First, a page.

"The island of Ireland lies at the extreme western edge of Europe, separated from England by the narrow Irish Sea. Today, it is divided into two parts: 6 northern counties called Northern Ireland are a part of the United Kingdom; 26 other counties form a self-governing republic that has been known by different names but is commonly referred to as Ireland. ... On January 1, 1801, an Act of Union joined Ireland and England under a single Parliament in London. The Union would last 120 years."
    Related Topics: Thirteen Colonies, Free Trade
    The Colonial Venture of Ireland, Part 2, by Wendy McElroy, Future of Freedom, Jun 2004
    Historical account of Ireland from 1840 to the early years of the twentieth century, including the Young Irelanders, the famines, the Irish in North America, Captain Boycott, the demand for home rule, the Gaelic League and the emergence of Sinn Fein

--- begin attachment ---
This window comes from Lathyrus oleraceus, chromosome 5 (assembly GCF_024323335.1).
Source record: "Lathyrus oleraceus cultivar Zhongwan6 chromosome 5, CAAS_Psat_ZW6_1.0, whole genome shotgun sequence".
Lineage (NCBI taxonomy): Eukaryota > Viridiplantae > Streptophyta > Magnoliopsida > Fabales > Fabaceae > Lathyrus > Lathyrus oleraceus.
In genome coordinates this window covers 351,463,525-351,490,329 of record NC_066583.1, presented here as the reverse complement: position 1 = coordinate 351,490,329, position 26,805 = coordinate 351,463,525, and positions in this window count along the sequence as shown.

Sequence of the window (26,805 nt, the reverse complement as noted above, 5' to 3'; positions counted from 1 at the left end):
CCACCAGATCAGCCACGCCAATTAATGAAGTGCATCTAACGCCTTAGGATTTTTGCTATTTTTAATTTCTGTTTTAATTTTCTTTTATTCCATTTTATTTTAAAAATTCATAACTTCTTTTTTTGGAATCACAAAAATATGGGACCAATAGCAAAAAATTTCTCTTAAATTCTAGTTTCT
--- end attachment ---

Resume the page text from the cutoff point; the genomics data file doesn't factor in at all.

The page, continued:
"By 1841, Ireland had a population of more than eight million. The potato had become the basis of the Irish diet because it was cheap, easy to cultivate, and nutritious. In 1845, 'The Great Hunger' came when a potato blight severely damaged that crop. During the famine years of 1845 to 1851, more than a million people died of starvation or of opportunistic diseases. ... The famine hardened Irish hatred for Britain whose mercantilist policies they blamed for starvation."
    The Colonial Venture of Ireland, Part 3, by Wendy McElroy, Future of Freedom, Jul 2004
    Historical account of Ireland from 1912 to 1921, including the formation of the Irish Assembly, the Irish Republican Army (IRA) and the 1921 Anglo-Irish Treaty that concluded the Irish War of Independence